Making the science in science fiction come alive, with astrophysicist Dr Erin Macdonald and Rabbi…

Making the science in science fiction come alive, with astrophysicist Dr Erin Macdonald and Rabbi Jacob Rupp

In addition to the actual teaching, I was in front of students and kids who may find inspiration in a punk-redhead woman covered in tattoos who also happens to have a PhD.

Dr. Erin is an astrophysicist and aerospace engineer with a Ph.D. in Astrophysics from the University of Glasgow (Scotland), having done her Bachelor’s at the University of Boulder (Colorado.) She currently works as a consultant for the US Air Force and with SAIC. Erin’s specialty is general relativity, having previously worked in the LIGO Scientific Collaboration (The Laser Interferometer Gravitational-Wave Observatory) searching for gravitational waves.

In addition, she is a self-professed science fiction nerd and works as a consultant to Hollywood writers and producers imparting her knowledge and scientific accuracy for projects including video games, TV, and film, most recently consulted on Orbital Redux. In fact, Erin credits her interest in becoming an astrophysicist to her love of the character Dana Scully from The X-Files, her favorite show growing up! Erin can be found speaking at conferences across the country on the scientific theories behind many science fiction franchises. She is already booked to speak at Future Con’s upcoming Awesome Con, Big Easy Con, and Rose City Comic Con in 2019!

Dr. Erin loves that her career allows her to work with writers, teach STEM (Science, Technology, Engineering and Mathematics) through popular culture — she’s using the Netflix series Voltron: Legendary Defender to teach kids about spacetime, and fulfill her life goal of becoming a warp drive expert! Never one to be too serious, she is also a tattooed Scottish-American N7 Slytherin Rebel from Starfleet.

Share your backstory and why you got into the science field?

Like a lot of children, I found myself drawn to the awesome mysteries that are space and dinosaurs. As a child born in the late 80s, I was lucky to be exposed to some great media that fostered this interest. First was the after-school “Bill Nye the Science Guy” who explored all sorts of cool science ideas I wasn’t learning in school, and even better, had some at-home experiments that kids on the show demonstrated. I loved replicating these- though I’m not sure my parents appreciated the mess some of them made! More influential; however, was an incredibly popular science fiction show that featured a red headed woman in the FBI, fighting aliens with the power of logic and science. Dr. Dana Scully (The X-Files) was everything I wanted to be, and I spent most of my teenage years wearing awkwardly-fitting pantsuits hoping others would see the connection with her that, to me, I so obviously had. In a throwaway comment in one episode, they mention her undergraduate degree in physics and that she wrote a thesis on Einstein’s Twin Paradox. Already driven by a passion for science and astronomy, my obsessive self looked up the Twin Paradox- and having learned that it was taught in astrophysics- I immediately decided this was what I wanted to study. For me as a teenager, it made perfect logical sense: Dana Scully was everything I wanted to be as an adult, and if I wanted to be just like her, then I needed to follow the same path. Maybe not necessarily medicine, because I thought bodies were squishy and gross, but physics was enough of a start. That kickstarted me down the path of an astrophysics degree, which (thankfully) I ended up loving… a perfect example of the so-called “Scully Effect” on getting women into STEM.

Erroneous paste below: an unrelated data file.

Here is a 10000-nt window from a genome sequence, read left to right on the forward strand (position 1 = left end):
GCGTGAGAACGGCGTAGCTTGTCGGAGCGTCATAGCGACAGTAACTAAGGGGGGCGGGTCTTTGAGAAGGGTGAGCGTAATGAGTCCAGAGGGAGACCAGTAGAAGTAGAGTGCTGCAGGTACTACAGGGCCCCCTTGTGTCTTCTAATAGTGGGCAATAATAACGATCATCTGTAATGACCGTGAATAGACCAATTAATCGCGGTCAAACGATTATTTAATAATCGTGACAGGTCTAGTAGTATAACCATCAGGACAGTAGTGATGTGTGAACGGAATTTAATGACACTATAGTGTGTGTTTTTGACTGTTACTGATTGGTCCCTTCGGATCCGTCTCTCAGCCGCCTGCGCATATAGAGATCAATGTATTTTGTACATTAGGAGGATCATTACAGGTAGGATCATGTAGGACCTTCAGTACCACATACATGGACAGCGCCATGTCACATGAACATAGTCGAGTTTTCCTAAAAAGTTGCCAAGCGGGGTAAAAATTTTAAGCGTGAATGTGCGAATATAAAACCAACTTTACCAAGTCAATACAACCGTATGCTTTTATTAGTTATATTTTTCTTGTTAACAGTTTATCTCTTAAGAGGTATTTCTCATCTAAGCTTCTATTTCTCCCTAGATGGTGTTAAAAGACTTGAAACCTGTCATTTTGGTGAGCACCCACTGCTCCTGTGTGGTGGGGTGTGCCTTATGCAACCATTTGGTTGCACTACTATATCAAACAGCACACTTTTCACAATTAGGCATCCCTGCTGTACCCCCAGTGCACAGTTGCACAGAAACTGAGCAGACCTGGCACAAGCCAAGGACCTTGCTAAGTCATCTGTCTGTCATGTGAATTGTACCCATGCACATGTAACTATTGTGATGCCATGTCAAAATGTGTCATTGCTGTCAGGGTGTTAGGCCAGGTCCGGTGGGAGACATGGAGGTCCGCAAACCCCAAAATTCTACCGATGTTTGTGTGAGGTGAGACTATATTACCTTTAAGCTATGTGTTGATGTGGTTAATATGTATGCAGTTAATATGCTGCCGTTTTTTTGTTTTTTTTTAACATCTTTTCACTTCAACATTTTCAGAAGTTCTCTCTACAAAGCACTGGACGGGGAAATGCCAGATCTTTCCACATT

How did you select your career/science speciality?

Dana Scully wasn’t the only woman I looked up to, but combining her with another powerful fictional woman, Dr Ellie Arroway in “Contact” kept driving me down the path of a career in astrophysics. I didn’t necessarily relate to Dr. Arroway as much as Scully, but I loved the image of a smart, independent woman making a big astronomy discovery. I wrote my high school thesis on the “Search for Extraterrestrial Intelligence” and originally went to the University of New Mexico to study astrophysics (where the Very Large Array, featured in “Contact”, is). One of my astronomy professors found out I was from Colorado and highly encouraged me to go to the University of Colorado at Boulder, since I got in-state tuition and knowing how many great research opportunities there were for students. Thankfully, I took their advice and transferred after my first year. A semester later, I got a part-time undergraduate research job working in Radio Astronomy (perfect!) and finally felt like I had accomplished a huge feat the moment, a few years later, that I got to operate a radio telescope at the Green Bank Observatory.